I am planning on using the following buzzer in my design ( SMACT-25-P15): https://uk.rs-online.com/web/p/piezo-buzzer-components/8055272/

It says it requires external circuitry for operation. I have added the following here: enter image description here

24V_IN_BUCK goes to the positive terminal and BUZZER1_N goes to the negative. The gate of the FET is controlled by the MCU.

It's a 100dB continuous buzzer. I am unsure how this needs to be driven however. To get a 100dB continuous sound output, does it need to be switched at a specific frequency? Will this circuit do the trick?

Extra note: Ideally i would use this buzzer: https://uk.rs-online.com/web/p/piezo-buzzer-components/1446628/ (PKMCS1818E20A0-R1). Its got more readily available stock and i am not limited to RS. It however requires 18V max DC. My circuit has 5V and 24V and i don't want to add an additional buck in there. Is there a way i could drive this? Say by constantly pulsing it as it also requires external drive

  • \$\begingroup\$ Be careful, because there's a 2KHz maximum frequency limit on your second buzzer (from RS) which you linked in your question. One of the answers is suggesting 3-4 KHz, but that exceeds the maximum specified. (Why is there a max freq specified? Hmmmm.) \$\endgroup\$ Oct 28, 2021 at 15:07
  • \$\begingroup\$ The T in your part number means "Transducer" meaning passive AC type , not DC. Did you intend that or just choose it for another reason without telling us, like lower cost. \$\endgroup\$ Oct 28, 2021 at 17:15
  • \$\begingroup\$ YOUR IDEAL PART PKMCS1818E20A0-R1 is surface mount. Do you know how to solder this? If at 10 mA * 1k = 10V drop you get 14V \$\endgroup\$ Oct 28, 2021 at 17:38

2 Answers 2


The SMACT-25-P15 buzzer is only a transducer (no integrated electronics) and requires a square wave signal between 3kHz and 4kHz to produce the maximum sound pressure, 3.35kHz is recommended. The 24VDC you are driving is well within the 0 to 30VDC operating voltage range. So use a PWM mode output pin from your microcontroller to drive this device. Your proposed circuit should work fine. I assume your microcontroller output pin voltage is at least 3.3V to operate (turn on) the MOSFET.

Don't forget to peel off the protective tab after you have soldered it to the PCB for the highest sound output.

If you want to use the PKMCS1818E20A0-R1 part instead, this too is only a transducer and does not include integrated electronics, so you will need to provide a pulsed output from your microcontroller. Also, as you stated, you will need to deal with the lower (18VDC) operating voltage. You can get by on using a simple adjustable LDO linear regulator that requires only three parts (regulator chip plus two resistors), or a fixed LDO like the BA17818FP-E2 that outputs at 18VDC.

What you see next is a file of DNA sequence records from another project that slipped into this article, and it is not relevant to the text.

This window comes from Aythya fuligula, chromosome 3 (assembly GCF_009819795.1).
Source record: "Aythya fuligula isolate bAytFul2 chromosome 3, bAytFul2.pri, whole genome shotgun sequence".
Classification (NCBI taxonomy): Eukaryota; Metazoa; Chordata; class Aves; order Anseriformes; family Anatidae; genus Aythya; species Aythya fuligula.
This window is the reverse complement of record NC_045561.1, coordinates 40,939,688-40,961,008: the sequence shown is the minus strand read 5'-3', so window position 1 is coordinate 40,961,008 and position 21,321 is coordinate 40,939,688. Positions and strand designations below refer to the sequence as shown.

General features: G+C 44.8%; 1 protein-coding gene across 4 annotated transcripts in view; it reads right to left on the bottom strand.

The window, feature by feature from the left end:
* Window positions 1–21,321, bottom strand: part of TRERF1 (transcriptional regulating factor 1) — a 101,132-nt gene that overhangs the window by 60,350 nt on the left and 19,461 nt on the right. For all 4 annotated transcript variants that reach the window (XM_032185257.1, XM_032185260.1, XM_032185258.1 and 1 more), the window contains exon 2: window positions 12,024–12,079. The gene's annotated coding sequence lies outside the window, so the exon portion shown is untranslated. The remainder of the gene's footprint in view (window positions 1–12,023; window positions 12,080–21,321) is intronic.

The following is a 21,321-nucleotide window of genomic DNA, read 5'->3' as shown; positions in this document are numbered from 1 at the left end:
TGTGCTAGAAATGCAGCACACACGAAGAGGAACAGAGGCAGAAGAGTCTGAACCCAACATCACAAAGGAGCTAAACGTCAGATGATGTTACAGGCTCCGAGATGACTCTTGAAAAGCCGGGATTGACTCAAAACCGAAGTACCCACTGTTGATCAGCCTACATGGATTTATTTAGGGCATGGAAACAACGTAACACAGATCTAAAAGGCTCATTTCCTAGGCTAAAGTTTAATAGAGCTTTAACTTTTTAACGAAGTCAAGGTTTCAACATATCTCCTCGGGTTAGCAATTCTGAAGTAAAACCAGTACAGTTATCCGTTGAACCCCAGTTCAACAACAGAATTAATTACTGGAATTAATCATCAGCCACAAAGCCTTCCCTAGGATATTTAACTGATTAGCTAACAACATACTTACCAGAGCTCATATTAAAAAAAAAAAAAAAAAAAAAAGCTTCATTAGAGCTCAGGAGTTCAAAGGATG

• \$\begingroup\$ Be aware that the sound output is quite sensitive to the frequency- if you really need the 100dB then you’ll need to get as close to 3.35kHz as you can; if you can live with a few dB less than it’s not so critical. Also the single -ended circuit you’ve shown will be somewhat inefficient, if this is a concern then perhaps consider using a slightly more complex push-pull driver \$\endgroup\$
    – Frog
    Oct 28, 2021 at 19:21
  • 1
    \$\begingroup\$ Frog - Good point. As that "maximum sound pressure vs. frequency" chart in the SMACT-25-P15 datasheet suggest, the output will decrease significantly as you get out of the 3kHz to 4kHz range. If the maximum sound output is important, then you may want to play with the frequency within that range to discover the best value. Also, it is important that you keep the PWM at 50% duty cycle for maximum sound output. \$\endgroup\$ Oct 28, 2021 at 19:56

Your link shows The T version but with a link to a common datasheet with all the part numbers.

The T in your part number and link means "Transducer" meaning PASSIVE AC type , not DC.

If you prefer the DC type choose the one which is loud enough or you or has the features you want and don't assume we know what you want.

enter image description here

The suffix in the part number matters. Read again. The T version with AC means you can vary the frequency with a simple circuit but not quite as simple as you show, which is suitable for a lower current , quieter sound in the 80 dB range.

  • \$\begingroup\$ Tony - Again I have added the required reference link for an image in your answer. Please remember that it is your responsibility to do this, when including information from elsewhere in an answer. Thanks. \$\endgroup\$
    – SamGibson
    Oct 28, 2021 at 17:47

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